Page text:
With the Masters postponement, I have been enjoying the Atlanta Journal and Constitution giving us a rerun of the best of the late Furman Bisher, who probably loved the Masters as much as the founders, Bobby Jones and Cliff Roberts.
I miss Furman. Not only was he a columnist extraordinaire, he was a historian and a fact and lore advocate that made him, if not lovable, an arresting compadre at dinner. His knowledge set him apart and he worked as hard writing his last column as he did his first.
Last July In Northern Ireland at the golfing sanctuary that is Royal Portrush, which hosted the playing of the 148th British Open, I thought of Bisher all week. A gifted writer and a golfing aficionado nonpareil. If he had been at Portrush, he would have found hidden nuggets of history and lore that would have resonated with his coverage of golf’s oldest championship — which was moved from the British Isles for the first time since 1951.
Bisher could top most sportswriters, whatever the sport, but when it came to golf, few were his peers. Dan Jenkins, as legendary as any sports writer of our times (Sports Illustrated, Golf Digest; author of sundry books) thought Furman was one of the best golf writers ever.
Bisher loved golf with commitment, reverence and feeling — even awe. He knew the game’s history and wrote passionately and insightfully, always leaving subscribers eagerly awaiting his next column.
Although Bisher was a columnist who could be insightful, informative, provoking and irreverent, he was at his best when he made words sing. He was opinionated, but he was also wistful. He was old school, a two-fingered typist, who was emotionally stimulated when games, such as football and baseball, took place in the afternoon. Perhaps that is why he loved golf so much. “Thankfully,” he said at dinner one evening during a long ago British Open, “television can’t make them play golf at midnight.”
For years, Furman, Denis LaLanne, the most highly regarded sports columnist in France, and I covered the Masters, U.S. Open and British Open (and on occasion the PGA, our own Grand Slam).
At the Open championship in July, we would play golf in the morning, enjoy lunch and then head to the championship venue for the afternoon competition.
The evenings were reserved for a cozy pub for a filling meal, accented by a pint of lager or two or more.
There were times when we had stimulating discussions about some issue or personality in sports — we were very close, but we did not always agree on all topics. The bond grew tighter as we grew older, however. One April when LaLanne flew over from Paris for the Masters, Bisher and his pretty wife Lynda invited us for an overnight stay at his home in Fayetteville, where Furman had retired.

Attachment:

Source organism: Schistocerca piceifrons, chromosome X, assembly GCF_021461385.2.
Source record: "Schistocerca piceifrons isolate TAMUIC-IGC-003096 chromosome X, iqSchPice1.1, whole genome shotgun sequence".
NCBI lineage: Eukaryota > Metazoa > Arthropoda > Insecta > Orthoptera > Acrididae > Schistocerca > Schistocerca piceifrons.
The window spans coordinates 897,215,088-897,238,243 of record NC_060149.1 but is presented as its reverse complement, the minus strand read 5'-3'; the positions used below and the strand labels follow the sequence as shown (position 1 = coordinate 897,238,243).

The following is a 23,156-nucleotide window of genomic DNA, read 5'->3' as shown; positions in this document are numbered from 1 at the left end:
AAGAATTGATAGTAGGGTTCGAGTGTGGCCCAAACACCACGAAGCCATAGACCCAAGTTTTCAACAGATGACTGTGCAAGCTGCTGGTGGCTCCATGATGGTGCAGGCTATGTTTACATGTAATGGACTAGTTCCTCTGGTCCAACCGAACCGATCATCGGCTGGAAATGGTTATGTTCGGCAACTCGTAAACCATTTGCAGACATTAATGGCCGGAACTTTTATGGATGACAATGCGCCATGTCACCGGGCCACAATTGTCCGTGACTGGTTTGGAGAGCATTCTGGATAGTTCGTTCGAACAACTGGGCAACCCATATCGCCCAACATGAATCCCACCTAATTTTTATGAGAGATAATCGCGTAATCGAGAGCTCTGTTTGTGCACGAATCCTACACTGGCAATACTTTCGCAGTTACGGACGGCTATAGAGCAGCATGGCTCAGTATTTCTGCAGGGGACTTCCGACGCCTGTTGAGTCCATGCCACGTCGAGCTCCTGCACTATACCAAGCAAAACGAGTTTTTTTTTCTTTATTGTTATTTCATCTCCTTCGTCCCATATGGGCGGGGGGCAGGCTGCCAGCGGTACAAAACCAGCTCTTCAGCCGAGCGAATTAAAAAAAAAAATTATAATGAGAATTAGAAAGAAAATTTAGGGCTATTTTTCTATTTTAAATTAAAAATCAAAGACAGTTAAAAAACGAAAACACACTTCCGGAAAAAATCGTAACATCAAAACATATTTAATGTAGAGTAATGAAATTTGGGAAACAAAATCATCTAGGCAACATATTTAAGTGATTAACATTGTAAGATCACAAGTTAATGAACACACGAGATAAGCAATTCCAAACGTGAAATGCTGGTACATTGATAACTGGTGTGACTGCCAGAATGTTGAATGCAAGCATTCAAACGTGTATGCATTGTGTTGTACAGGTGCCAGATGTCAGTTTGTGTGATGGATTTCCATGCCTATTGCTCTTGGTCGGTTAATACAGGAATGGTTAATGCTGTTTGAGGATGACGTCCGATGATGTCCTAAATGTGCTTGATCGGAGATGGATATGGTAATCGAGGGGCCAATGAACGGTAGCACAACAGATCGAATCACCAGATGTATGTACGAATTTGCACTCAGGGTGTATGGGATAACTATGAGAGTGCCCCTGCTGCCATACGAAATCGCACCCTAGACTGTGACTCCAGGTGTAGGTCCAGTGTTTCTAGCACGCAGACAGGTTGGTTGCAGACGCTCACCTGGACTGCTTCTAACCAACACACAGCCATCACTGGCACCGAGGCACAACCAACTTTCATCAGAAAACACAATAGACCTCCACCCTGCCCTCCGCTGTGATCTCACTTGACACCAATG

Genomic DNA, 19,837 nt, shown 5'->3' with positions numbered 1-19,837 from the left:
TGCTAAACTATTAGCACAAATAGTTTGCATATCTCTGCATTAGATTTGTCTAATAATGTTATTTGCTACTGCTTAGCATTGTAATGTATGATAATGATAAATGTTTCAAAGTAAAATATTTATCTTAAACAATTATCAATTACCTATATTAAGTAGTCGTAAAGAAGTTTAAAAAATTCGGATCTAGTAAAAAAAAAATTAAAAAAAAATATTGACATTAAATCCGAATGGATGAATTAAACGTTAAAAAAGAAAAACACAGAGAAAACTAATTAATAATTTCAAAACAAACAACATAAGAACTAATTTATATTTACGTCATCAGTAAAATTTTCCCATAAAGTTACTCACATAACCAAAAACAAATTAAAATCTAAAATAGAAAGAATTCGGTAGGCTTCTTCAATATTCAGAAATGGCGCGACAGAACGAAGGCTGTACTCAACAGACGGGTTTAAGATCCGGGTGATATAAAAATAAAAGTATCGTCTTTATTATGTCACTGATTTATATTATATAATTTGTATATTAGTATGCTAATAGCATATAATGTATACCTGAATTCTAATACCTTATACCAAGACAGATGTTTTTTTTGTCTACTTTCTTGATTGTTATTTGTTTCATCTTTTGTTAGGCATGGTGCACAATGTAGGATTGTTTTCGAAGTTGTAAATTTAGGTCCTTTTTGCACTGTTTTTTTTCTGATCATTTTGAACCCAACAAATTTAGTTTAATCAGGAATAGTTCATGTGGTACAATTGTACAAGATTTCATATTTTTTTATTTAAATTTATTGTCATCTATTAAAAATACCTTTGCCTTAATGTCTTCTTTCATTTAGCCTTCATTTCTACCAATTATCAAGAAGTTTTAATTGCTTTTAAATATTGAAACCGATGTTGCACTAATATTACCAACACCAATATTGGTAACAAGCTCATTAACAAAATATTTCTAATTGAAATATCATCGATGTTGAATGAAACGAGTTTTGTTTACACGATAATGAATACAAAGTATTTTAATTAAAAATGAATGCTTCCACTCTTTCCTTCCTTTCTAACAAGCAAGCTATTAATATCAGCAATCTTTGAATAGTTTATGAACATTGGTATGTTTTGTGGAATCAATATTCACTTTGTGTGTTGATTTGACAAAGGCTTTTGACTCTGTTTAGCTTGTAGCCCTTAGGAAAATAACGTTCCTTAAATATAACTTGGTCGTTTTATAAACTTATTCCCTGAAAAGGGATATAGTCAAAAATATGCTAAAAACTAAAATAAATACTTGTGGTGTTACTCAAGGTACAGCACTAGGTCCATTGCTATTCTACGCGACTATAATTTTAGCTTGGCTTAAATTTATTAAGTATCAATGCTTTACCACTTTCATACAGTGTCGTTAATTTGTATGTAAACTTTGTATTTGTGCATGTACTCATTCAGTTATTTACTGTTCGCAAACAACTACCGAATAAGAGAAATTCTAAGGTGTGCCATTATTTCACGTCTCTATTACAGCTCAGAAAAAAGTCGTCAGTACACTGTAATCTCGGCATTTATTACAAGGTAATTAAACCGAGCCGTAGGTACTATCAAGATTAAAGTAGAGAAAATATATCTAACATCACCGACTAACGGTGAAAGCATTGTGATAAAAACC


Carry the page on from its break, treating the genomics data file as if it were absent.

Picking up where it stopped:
After dinner, Furman began to speak of the fun we had had together. Suddenly tears began to emerge. “You mean so much to me,” he whispered sentimentally and emotionally. He had a soft side to him, but you really had to know him to experience that trait.
In his prime, Bisher was named by Time as one of the top five sports columnists in the country. A prolific writer, he was never content just to contribute his sprightly, often off-beat, column which reflected a variety of viewpoints from the informative to the cynical. A reader might have taken exception to Furman’s stance but if you paid attention, you knew he had a high regard for the language and facts. When it came to work ethic and due-diligence, he never shortchanged subscribers.
Furman was everywhere in his career: Wimbledon, the Olympics, the World Series, the Superdome, St. Andrews, Augusta, spring training, Churchill Downs, the Hedges and the bushes. At age 90, he would drive across four counties to cover a minor league baseball game. He was good at what he did, because he loved what he was doing — from the first column to the last.
Bisher had an influence on the Braves coming to Atlanta; also the Atlanta Falcons. He knew Billy Payne was to become the Chairman at Augusta before Billy knew. Not sure what Furman would have thought about the Mercedes-Benz Stadium, but the guess here is that he would have been taken by the charm and environment of Sun Trust Park and the Battery.
One thing that would have turned him off would have been college football, which he dearly loved, having become so connected with a disconnect of “team first” attitudes. The money madness would have raised his ire and one-and-done would have given him apoplexy.
Of course, those who remember Furman best, likely miss, most of all, his “I’m thankful” column, which ran on Thanksgiving morning. His sensitivity to the good things in life and the simpler times overwhelmed readers who felt that starting the day with his Thanksgiving column on the last Thursday in November was as important as a blessing before Thanksgiving dinner.
I don’t have to wait until November to say it, “I’m thankful that I knew Furman Bisher and that he was a friend.” Selah!